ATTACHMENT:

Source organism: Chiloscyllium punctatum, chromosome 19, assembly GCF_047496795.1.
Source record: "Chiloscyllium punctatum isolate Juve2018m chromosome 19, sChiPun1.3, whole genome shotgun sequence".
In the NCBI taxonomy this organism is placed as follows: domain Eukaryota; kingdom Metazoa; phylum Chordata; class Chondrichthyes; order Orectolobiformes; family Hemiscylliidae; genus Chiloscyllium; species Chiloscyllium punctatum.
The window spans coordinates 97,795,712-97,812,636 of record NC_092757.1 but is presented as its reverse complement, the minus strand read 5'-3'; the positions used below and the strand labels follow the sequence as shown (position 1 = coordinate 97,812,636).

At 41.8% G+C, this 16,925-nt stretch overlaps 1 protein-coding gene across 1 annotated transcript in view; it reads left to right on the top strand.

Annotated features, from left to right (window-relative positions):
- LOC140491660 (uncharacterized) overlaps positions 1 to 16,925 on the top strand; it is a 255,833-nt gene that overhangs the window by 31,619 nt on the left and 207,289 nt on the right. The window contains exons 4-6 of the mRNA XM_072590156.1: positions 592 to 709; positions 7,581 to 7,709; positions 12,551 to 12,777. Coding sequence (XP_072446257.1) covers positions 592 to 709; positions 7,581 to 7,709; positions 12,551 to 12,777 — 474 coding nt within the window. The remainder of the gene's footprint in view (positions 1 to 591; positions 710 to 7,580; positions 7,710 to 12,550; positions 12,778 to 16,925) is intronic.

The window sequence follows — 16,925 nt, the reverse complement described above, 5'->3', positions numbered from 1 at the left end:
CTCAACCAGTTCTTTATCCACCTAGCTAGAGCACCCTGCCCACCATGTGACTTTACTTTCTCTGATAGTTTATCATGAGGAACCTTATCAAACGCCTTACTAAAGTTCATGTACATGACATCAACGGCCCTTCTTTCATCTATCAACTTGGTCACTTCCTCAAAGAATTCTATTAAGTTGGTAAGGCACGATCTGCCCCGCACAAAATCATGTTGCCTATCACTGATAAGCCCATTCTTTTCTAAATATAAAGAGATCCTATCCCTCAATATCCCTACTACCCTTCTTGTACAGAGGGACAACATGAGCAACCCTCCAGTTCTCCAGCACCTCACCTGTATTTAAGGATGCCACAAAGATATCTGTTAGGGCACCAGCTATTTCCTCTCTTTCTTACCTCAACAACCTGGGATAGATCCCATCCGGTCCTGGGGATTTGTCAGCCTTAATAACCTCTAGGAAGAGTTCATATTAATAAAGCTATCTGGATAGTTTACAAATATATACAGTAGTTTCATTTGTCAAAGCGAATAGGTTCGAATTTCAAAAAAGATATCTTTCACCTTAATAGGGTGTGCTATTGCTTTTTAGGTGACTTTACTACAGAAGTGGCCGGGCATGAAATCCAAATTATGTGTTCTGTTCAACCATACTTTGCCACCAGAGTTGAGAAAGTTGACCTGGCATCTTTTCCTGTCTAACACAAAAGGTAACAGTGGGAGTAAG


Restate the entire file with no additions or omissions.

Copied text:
Source organism: Chiloscyllium punctatum, chromosome 19, assembly GCF_047496795.1.
Source record: "Chiloscyllium punctatum isolate Juve2018m chromosome 19, sChiPun1.3, whole genome shotgun sequence".
In the NCBI taxonomy this organism is placed as follows: domain Eukaryota; kingdom Metazoa; phylum Chordata; class Chondrichthyes; order Orectolobiformes; family Hemiscylliidae; genus Chiloscyllium; species Chiloscyllium punctatum.
The window spans coordinates 97,795,712-97,812,636 of record NC_092757.1 but is presented as its reverse complement, the minus strand read 5'-3'; the positions used below and the strand labels follow the sequence as shown (position 1 = coordinate 97,812,636).

At 41.8% G+C, this 16,925-nt stretch overlaps 1 protein-coding gene across 1 annotated transcript in view; it reads left to right on the top strand.

Annotated features, from left to right (window-relative positions):
- LOC140491660 (uncharacterized) overlaps positions 1 to 16,925 on the top strand; it is a 255,833-nt gene that overhangs the window by 31,619 nt on the left and 207,289 nt on the right. The window contains exons 4-6 of the mRNA XM_072590156.1: positions 592 to 709; positions 7,581 to 7,709; positions 12,551 to 12,777. Coding sequence (XP_072446257.1) covers positions 592 to 709; positions 7,581 to 7,709; positions 12,551 to 12,777 — 474 coding nt within the window. The remainder of the gene's footprint in view (positions 1 to 591; positions 710 to 7,580; positions 7,710 to 12,550; positions 12,778 to 16,925) is intronic.

The window sequence follows — 16,925 nt, the reverse complement described above, 5'->3', positions numbered from 1 at the left end:
CTCAACCAGTTCTTTATCCACCTAGCTAGAGCACCCTGCCCACCATGTGACTTTACTTTCTCTGATAGTTTATCATGAGGAACCTTATCAAACGCCTTACTAAAGTTCATGTACATGACATCAACGGCCCTTCTTTCATCTATCAACTTGGTCACTTCCTCAAAGAATTCTATTAAGTTGGTAAGGCACGATCTGCCCCGCACAAAATCATGTTGCCTATCACTGATAAGCCCATTCTTTTCTAAATATAAAGAGATCCTATCCCTCAATATCCCTACTACCCTTCTTGTACAGAGGGACAACATGAGCAACCCTCCAGTTCTCCAGCACCTCACCTGTATTTAAGGATGCCACAAAGATATCTGTTAGGGCACCAGCTATTTCCTCTCTTTCTTACCTCAACAACCTGGGATAGATCCCATCCGGTCCTGGGGATTTGTCAGCCTTAATAACCTCTAGGAAGAGTTCATATTAATAAAGCTATCTGGATAGTTTACAAATATATACAGTAGTTTCATTTGTCAAAGCGAATAGGTTCGAATTTCAAAAAAGATATCTTTCACCTTAATAGGGTGTGCTATTGCTTTTTAGGTGACTTTACTACAGAAGTGGCCGGGCATGAAATCCAAATTATGTGTTCTGTTCAACCATACTTTGCCACCAGAGTTGAGAAAGTTGACCTGGCATCTTTTCCTGTCTAACACAAAAGGTAACAGTGGGAGTAAG